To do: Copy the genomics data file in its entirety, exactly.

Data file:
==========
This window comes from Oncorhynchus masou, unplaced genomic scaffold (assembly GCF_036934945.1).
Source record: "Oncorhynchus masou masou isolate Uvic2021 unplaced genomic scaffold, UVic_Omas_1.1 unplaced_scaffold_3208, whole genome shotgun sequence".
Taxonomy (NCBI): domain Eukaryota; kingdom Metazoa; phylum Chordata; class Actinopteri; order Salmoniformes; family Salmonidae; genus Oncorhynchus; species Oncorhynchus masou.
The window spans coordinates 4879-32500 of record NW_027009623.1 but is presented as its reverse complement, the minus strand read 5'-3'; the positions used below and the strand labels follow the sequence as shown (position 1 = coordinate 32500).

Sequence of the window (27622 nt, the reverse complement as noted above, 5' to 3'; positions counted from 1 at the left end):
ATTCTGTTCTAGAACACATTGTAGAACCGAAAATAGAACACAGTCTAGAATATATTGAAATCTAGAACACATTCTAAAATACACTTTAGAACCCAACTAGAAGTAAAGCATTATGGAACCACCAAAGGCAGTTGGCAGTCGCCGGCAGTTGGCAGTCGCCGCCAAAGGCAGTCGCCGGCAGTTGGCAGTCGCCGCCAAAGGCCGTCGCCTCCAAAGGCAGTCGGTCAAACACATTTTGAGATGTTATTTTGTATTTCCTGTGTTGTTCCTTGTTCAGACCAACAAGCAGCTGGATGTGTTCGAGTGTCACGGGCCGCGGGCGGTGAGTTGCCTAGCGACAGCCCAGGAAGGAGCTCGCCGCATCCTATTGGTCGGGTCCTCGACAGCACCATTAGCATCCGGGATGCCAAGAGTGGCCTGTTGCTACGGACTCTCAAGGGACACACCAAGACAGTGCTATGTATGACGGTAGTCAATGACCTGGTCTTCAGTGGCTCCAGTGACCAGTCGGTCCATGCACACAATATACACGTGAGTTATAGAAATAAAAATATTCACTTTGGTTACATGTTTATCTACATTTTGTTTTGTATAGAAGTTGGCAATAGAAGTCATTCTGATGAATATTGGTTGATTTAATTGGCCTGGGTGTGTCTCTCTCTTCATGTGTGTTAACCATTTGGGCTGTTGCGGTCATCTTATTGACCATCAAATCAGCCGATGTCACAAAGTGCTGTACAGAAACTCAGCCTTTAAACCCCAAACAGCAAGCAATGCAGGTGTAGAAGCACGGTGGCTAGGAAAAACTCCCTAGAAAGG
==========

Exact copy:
This window comes from Oncorhynchus masou, unplaced genomic scaffold (assembly GCF_036934945.1).
Source record: "Oncorhynchus masou masou isolate Uvic2021 unplaced genomic scaffold, UVic_Omas_1.1 unplaced_scaffold_3208, whole genome shotgun sequence".
Taxonomy (NCBI): domain Eukaryota; kingdom Metazoa; phylum Chordata; class Actinopteri; order Salmoniformes; family Salmonidae; genus Oncorhynchus; species Oncorhynchus masou.
The window spans coordinates 4879-32500 of record NW_027009623.1 but is presented as its reverse complement, the minus strand read 5'-3'; the positions used below and the strand labels follow the sequence as shown (position 1 = coordinate 32500).

Sequence of the window (27622 nt, the reverse complement as noted above, 5' to 3'; positions counted from 1 at the left end):
ATTCTGTTCTAGAACACATTGTAGAACCGAAAATAGAACACAGTCTAGAATATATTGAAATCTAGAACACATTCTAAAATACACTTTAGAACCCAACTAGAAGTAAAGCATTATGGAACCACCAAAGGCAGTTGGCAGTCGCCGGCAGTTGGCAGTCGCCGCCAAAGGCAGTCGCCGGCAGTTGGCAGTCGCCGCCAAAGGCCGTCGCCTCCAAAGGCAGTCGGTCAAACACATTTTGAGATGTTATTTTGTATTTCCTGTGTTGTTCCTTGTTCAGACCAACAAGCAGCTGGATGTGTTCGAGTGTCACGGGCCGCGGGCGGTGAGTTGCCTAGCGACAGCCCAGGAAGGAGCTCGCCGCATCCTATTGGTCGGGTCCTCGACAGCACCATTAGCATCCGGGATGCCAAGAGTGGCCTGTTGCTACGGACTCTCAAGGGACACACCAAGACAGTGCTATGTATGACGGTAGTCAATGACCTGGTCTTCAGTGGCTCCAGTGACCAGTCGGTCCATGCACACAATATACACGTGAGTTATAGAAATAAAAATATTCACTTTGGTTACATGTTTATCTACATTTTGTTTTGTATAGAAGTTGGCAATAGAAGTCATTCTGATGAATATTGGTTGATTTAATTGGCCTGGGTGTGTCTCTCTCTTCATGTGTGTTAACCATTTGGGCTGTTGCGGTCATCTTATTGACCATCAAATCAGCCGATGTCACAAAGTGCTGTACAGAAACTCAGCCTTTAAACCCCAAACAGCAAGCAATGCAGGTGTAGAAGCACGGTGGCTAGGAAAAACTCCCTAGAAAGG